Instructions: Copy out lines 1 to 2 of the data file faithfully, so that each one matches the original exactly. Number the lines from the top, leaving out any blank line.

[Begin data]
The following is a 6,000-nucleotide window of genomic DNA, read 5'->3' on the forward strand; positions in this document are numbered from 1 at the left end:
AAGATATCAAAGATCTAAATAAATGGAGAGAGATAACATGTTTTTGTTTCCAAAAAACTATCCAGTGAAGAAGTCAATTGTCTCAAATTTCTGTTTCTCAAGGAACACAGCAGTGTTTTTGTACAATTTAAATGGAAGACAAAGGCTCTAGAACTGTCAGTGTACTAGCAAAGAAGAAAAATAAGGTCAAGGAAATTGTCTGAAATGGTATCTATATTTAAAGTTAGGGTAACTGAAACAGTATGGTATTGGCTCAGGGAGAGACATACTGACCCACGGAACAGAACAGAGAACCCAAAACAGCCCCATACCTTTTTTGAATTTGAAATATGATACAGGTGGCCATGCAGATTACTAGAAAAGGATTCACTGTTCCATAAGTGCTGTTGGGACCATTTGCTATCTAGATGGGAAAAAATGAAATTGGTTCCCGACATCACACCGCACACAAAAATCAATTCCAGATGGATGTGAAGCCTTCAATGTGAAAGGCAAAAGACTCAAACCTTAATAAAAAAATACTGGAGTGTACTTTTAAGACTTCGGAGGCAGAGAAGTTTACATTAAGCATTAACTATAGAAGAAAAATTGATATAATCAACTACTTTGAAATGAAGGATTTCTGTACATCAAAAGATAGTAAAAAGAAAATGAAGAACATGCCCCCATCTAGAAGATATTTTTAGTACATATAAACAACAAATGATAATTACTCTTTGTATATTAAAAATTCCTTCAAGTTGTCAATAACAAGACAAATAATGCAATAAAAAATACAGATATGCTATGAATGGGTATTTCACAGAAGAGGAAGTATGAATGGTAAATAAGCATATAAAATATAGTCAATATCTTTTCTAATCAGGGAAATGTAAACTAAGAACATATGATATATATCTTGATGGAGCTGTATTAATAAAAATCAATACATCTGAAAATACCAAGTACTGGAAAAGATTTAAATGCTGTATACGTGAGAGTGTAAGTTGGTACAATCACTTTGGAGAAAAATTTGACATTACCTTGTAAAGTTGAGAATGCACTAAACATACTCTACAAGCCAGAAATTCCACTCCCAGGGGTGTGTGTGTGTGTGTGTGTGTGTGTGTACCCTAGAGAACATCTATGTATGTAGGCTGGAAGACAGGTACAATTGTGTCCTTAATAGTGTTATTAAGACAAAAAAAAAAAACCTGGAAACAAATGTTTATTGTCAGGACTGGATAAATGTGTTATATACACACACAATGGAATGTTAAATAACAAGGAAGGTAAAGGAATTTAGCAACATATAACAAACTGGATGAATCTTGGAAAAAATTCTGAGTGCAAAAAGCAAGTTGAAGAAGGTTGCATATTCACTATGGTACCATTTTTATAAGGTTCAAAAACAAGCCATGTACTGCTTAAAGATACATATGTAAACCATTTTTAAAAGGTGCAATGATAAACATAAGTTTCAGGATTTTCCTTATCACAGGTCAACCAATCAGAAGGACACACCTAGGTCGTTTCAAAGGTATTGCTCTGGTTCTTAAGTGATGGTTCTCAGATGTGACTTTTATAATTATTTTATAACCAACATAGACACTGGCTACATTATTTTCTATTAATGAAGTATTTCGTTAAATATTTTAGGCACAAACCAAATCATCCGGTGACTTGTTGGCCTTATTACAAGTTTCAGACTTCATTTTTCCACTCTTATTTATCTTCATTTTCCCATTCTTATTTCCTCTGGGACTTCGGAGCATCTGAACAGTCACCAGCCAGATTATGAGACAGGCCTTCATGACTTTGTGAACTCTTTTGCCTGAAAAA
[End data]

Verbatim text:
The following is a 6,000-nucleotide window of genomic DNA, read 5'->3' on the forward strand; positions in this document are numbered from 1 at the left end:
AAGATATCAAAGATCTAAATAAATGGAGAGAGATAACATGTTTTTGTTTCCAAAAAACTATCCAGTGAAGAAGTCAATTGTCTCAAATTTCTGTTTCTCAAGGAACACAGCAGTGTTTTTGTACAATTTAAATGGAAGACAAAGGCTCTAGAACTGTCAGTGTACTAGCAAAGAAGAAAAATAAGGTCAAGGAAATTGTCTGAAATGGTATCTATATTTAAAGTTAGGGTAACTGAAACAGTATGGTATTGGCTCAGGGAGAGACATACTGACCCACGGAACAGAACAGAGAACCCAAAACAGCCCCATACCTTTTTTGAATTTGAAATATGATACAGGTGGCCATGCAGATTACTAGAAAAGGATTCACTGTTCCATAAGTGCTGTTGGGACCATTTGCTATCTAGATGGGAAAAAATGAAATTGGTTCCCGACATCACACCGCACACAAAAATCAATTCCAGATGGATGTGAAGCCTTCAATGTGAAAGGCAAAAGACTCAAACCTTAATAAAAAAATACTGGAGTGTACTTTTAAGACTTCGGAGGCAGAGAAGTTTACATTAAGCATTAACTATAGAAGAAAAATTGATATAATCAACTACTTTGAAATGAAGGATTTCTGTACATCAAAAGATAGTAAAAAGAAAATGAAGAACATGCCCCCATCTAGAAGATATTTTTAGTACATATAAACAACAAATGATAATTACTCTTTGTATATTAAAAATTCCTTCAAGTTGTCAATAACAAGACAAATAATGCAATAAAAAATACAGATATGCTATGAATGGGTATTTCACAGAAGAGGAAGTATGAATGGTAAATAAGCATATAAAATATAGTCAATATCTTTTCTAATCAGGGAAATGTAAACTAAGAACATATGATATATATCTTGATGGAGCTGTATTAATAAAAATCAATACATCTGAAAATACCAAGTACTGGAAAAGATTTAAATGCTGTATACGTGAGAGTGTAAGTTGGTACAATCACTTTGGAGAAAAATTTGACATTACCTTGTAAAGTTGAGAATGCACTAAACATACTCTACAAGCCAGAAATTCCACTCCCAGGGGTGTGTGTGTGTGTGTGTGTGTGTGTGTACCCTAGAGAACATCTATGTATGTAGGCTGGAAGACAGGTACAATTGTGTCCTTAATAGTGTTATTAAGACAAAAAAAAAAAACCTGGAAACAAATGTTTATTGTCAGGACTGGATAAATGTGTTATATACACACACAATGGAATGTTAAATAACAAGGAAGGTAAAGGAATTTAGCAACATATAACAAACTGGATGAATCTTGGAAAAAATTCTGAGTGCAAAAAGCAAGTTGAAGAAGGTTGCATATTCACTATGGTACCATTTTTATAAGGTTCAAAAACAAGCCATGTACTGCTTAAAGATACATATGTAAACCATTTTTAAAAGGTGCAATGATAAACATAAGTTTCAGGATTTTCCTTATCACAGGTCAACCAATCAGAAGGACACACCTAGGTCGTTTCAAAGGTATTGCTCTGGTTCTTAAGTGATGGTTCTCAGATGTGACTTTTATAATTATTTTATAACCAACATAGACACTGGCTACATTATTTTCTATTAATGAAGTATTTCGTTAAATATTTTAGGCACAAACCAAATCATCCGGTGACTTGTTGGCCTTATTACAAGTTTCAGACTTCATTTTTCCACTCTTATTTATCTTCATTTTCCCATTCTTATTTCCTCTGGGACTTCGGAGCATCTGAACAGTCACCAGCCAGATTATGAGACAGGCCTTCATGACTTTGTGAACTCTTTTGCCTGAAAAA